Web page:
New residential and commercial building construction will be required to utilize all-electric power, starting with projects that file permits in 2021.
Explores recent actions to electrify buildings, breaking down the legal mechanics of local laws and the role of state laws in facilitating or constraining local policies, particularly natural gas bans in California and Massachusetts.
Analyzes 12 case studies and surveys the different policy options before local communities before offering model code language on building electrification.
Seattle's Executive Order 2020-01, among other things, bans the use of natural gas and other fossil fuels in all new city-owned buildings, and calls for a plan to transition existing buildings away from fossil fuels by 2021.
Requires all new residential buildings to be all-electric, while nonresidential and high-rise residential buildings are electric preferred.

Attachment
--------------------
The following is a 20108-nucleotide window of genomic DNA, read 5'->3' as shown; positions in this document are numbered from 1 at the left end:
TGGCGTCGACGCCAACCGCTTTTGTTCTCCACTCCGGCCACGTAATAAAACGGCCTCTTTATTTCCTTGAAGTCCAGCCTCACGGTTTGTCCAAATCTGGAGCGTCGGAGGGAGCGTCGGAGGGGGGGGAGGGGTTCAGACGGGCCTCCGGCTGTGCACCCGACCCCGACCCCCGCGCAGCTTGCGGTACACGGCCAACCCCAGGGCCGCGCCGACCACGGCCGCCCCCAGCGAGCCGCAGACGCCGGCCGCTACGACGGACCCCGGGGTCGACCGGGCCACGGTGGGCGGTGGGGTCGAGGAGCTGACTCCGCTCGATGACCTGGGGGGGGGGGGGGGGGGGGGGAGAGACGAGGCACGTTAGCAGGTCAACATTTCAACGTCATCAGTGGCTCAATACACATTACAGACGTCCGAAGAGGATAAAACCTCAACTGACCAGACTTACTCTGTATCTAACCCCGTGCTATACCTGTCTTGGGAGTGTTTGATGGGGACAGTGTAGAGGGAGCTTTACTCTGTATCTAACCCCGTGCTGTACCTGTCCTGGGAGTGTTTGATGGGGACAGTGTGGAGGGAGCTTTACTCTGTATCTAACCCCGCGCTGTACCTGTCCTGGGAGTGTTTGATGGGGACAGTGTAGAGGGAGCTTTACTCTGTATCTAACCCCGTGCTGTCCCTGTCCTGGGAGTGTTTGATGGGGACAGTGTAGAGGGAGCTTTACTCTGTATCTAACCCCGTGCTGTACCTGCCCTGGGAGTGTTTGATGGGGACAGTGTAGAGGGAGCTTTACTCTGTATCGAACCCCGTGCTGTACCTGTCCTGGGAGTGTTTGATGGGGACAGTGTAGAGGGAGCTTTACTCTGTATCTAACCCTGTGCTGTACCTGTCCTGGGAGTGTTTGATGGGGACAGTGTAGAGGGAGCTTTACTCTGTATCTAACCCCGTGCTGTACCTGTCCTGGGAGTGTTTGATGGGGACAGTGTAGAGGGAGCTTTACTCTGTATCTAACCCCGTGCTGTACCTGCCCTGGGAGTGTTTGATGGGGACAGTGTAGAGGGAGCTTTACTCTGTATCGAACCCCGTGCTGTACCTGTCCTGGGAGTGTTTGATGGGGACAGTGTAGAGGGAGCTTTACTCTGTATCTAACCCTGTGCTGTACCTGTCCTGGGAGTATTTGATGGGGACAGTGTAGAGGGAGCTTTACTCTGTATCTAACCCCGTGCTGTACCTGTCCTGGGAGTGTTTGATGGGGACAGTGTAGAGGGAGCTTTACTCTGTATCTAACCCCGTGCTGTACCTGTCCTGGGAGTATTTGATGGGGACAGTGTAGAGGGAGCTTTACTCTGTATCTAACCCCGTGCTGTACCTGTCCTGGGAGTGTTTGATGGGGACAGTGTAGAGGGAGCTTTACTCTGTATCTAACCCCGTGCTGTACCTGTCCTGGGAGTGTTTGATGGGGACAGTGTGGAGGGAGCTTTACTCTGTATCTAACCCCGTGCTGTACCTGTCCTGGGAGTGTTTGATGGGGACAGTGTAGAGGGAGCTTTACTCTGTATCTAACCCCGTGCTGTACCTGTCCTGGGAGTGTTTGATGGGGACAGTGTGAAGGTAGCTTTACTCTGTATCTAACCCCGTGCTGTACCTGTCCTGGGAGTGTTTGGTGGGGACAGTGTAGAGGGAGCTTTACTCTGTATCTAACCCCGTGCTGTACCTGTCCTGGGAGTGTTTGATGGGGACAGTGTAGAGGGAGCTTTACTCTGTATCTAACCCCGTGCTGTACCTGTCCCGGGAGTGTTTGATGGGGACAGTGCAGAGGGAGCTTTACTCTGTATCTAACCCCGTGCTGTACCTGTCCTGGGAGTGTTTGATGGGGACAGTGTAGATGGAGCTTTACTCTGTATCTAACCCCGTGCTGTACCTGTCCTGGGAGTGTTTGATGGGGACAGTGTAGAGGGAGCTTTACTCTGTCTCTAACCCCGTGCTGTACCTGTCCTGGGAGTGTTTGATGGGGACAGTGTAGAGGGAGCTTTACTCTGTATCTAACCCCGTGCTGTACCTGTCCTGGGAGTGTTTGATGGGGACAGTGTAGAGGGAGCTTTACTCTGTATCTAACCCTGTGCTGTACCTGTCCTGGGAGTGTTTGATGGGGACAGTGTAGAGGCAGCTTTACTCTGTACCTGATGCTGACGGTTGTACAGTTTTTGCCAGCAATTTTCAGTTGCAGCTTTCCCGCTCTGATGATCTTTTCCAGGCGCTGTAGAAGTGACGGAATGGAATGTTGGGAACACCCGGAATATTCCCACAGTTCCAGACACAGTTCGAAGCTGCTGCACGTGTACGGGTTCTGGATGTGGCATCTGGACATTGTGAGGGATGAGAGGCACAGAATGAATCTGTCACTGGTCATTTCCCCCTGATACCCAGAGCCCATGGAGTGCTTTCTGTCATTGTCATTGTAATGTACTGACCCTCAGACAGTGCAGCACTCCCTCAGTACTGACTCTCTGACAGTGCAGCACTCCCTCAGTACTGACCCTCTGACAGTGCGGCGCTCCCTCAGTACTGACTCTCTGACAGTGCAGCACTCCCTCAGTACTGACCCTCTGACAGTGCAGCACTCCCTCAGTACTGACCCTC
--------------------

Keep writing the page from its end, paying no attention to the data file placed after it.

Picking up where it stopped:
All construction permit applications for new buildings in the city must submit a declaration that their design is “Natural Gas-Free.”
Supports pilot strategies to scale up the full electrification of building heating and cooling systems. Eight cities are currently participating with the Initiative.
Morgan Hill adopted a gas prohibition ordinance in 2019. Its gas-free commitment is similar to Berkeley’s in that it’s based on health and safety grounds, but it goes a step further by immediately impacting more buildings.
In 2019, Brisbane passed a mandatory all electric reach code for new construction. There are exemptions for cooking appliances, but the code requires pre wiring throughout the building so a transition from gas to electric in the future is possible.
Requires electrification for new residential and commercial buildings.